Interestingly, taking a picture of a fruit salad had no effect on its perceived charms, but “when descriptive social norms regarding healthy eating [were] made salient”, photographing these healthier foods did lead to greater enjoyment. In other words, if you see lots of glossy, beautifully lit pictures of chia seed pudding on social media, you are more likely to believe that it’s edible, despite all the evidence to the contrary.
This may seem puzzling. After all, surely anything tastes better fresh from the kitchen rather than a protracted glamour shoot – runny yolks carefully split to capture that golden ooze, strips of bacon arranged just so atop plump hemispheres of avocado, pillowy burger buns posed to give a glimpse of meat beneath. It is hardly surprising that 95 million posts on Instagram, the photo-sharing site, proudly bear the hashtag #foodporn.

However, it is this delay that is apparently responsible for the increase in pleasure: the act of rearranging that parsley garnish, or moving the plate closer to the light, increases our anticipation of what we are about to eat, forcing us to consider how delicious it looks even as we forbid ourselves to take a bite until the perfect shot is in the bag. You could no doubt achieve the same heightened sense of satisfaction by saying grace before tucking in, but you would lose the gratification that comes from imagining other people ogling your grilled Ibizan sardines as they tuck in to an egg mayonnaise at their desk.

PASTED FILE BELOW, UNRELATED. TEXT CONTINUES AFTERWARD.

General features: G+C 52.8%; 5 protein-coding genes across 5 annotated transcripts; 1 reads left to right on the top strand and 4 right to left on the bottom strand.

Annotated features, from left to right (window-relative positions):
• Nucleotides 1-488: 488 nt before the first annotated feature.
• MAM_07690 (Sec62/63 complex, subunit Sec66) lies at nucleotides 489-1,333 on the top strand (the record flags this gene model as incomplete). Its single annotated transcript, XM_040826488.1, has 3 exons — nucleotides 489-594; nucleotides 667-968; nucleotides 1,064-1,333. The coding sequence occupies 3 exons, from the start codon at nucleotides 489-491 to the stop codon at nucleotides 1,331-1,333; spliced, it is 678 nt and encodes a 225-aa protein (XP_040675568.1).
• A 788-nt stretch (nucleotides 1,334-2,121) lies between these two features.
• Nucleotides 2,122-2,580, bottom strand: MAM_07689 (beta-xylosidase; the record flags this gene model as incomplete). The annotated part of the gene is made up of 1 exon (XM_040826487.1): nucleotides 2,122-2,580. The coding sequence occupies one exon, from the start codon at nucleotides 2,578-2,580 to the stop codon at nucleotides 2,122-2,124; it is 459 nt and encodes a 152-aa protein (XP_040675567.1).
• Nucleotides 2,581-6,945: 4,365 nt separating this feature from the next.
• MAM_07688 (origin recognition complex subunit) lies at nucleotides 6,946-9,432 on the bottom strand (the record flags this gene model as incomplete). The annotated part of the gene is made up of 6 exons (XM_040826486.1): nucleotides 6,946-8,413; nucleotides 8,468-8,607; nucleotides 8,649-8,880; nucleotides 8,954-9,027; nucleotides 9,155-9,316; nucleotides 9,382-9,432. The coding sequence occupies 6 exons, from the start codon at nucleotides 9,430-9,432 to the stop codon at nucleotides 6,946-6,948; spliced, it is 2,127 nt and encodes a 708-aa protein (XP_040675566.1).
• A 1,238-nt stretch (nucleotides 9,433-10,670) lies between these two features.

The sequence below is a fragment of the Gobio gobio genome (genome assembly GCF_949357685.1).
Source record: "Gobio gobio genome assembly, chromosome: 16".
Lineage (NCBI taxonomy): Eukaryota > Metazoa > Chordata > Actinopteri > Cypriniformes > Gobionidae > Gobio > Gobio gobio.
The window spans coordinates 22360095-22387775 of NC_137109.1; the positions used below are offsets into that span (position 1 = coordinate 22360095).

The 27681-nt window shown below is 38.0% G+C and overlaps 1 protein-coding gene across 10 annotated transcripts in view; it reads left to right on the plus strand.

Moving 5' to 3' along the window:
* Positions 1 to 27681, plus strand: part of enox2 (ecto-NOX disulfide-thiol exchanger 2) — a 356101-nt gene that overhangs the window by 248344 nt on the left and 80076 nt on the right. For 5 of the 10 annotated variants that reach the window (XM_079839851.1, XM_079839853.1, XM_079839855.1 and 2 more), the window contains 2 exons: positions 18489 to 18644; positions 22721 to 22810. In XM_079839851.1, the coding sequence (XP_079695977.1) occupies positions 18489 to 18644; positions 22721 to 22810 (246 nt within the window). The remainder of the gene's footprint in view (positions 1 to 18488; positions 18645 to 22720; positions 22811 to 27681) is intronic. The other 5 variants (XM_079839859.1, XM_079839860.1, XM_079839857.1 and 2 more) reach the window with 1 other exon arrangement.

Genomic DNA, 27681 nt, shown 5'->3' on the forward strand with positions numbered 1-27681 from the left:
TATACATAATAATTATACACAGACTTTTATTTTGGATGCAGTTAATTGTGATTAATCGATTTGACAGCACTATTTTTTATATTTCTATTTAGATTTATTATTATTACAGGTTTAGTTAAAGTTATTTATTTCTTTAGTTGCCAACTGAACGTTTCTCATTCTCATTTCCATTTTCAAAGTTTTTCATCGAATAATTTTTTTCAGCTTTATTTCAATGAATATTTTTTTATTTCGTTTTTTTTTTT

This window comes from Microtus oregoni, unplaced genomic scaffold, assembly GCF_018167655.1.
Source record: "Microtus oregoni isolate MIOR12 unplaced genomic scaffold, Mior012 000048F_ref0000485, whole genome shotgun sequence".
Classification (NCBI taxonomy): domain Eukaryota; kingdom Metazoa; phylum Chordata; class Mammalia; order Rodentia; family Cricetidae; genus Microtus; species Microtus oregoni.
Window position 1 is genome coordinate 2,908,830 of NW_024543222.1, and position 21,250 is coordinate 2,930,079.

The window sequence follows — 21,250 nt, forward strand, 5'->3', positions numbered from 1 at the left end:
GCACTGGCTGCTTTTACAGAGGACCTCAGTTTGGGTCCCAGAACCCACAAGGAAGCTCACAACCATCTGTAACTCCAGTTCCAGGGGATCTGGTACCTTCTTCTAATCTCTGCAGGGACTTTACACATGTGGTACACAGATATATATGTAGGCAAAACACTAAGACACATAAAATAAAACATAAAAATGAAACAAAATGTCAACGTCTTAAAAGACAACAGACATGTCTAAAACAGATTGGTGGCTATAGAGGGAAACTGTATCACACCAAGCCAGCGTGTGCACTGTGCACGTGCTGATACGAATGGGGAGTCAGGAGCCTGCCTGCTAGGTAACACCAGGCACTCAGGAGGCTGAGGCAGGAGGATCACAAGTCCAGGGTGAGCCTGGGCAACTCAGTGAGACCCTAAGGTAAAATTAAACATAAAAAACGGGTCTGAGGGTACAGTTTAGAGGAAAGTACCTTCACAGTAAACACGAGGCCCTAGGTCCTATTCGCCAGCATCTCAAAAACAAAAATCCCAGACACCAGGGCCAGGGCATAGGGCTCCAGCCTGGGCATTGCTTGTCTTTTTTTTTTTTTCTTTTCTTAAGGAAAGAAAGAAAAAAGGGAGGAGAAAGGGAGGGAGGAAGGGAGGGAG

Bear in mind, though, that the food that is most successful on Instagram often has a freakish quality – lurid, rainbow-coloured bagel-croissant hybrids that look like something out of Frankenstein’s bakery are particularly popular at the moment – which may lead to some unwise menu choices in pursuit of online acclaim.

On the plus side, if a diet of giant burgers and salted-caramel lattes leaves you feeling queasy, take heart: if there is one thing that social media likes more than #avotoast, it is embarrassing oversharing. After a week of sickening ice-cream shots, a sickbed selfie is guaranteed to cheer up the rest of us. 

Felicity Cloake is the New Statesman’s food columnist. Her latest book is The A-Z of Eating: a Flavour Map for Adventurous Cooks.

This article first appeared in the 25 August 2016 issue of the New Statesman, Cameron: the legacy of a loser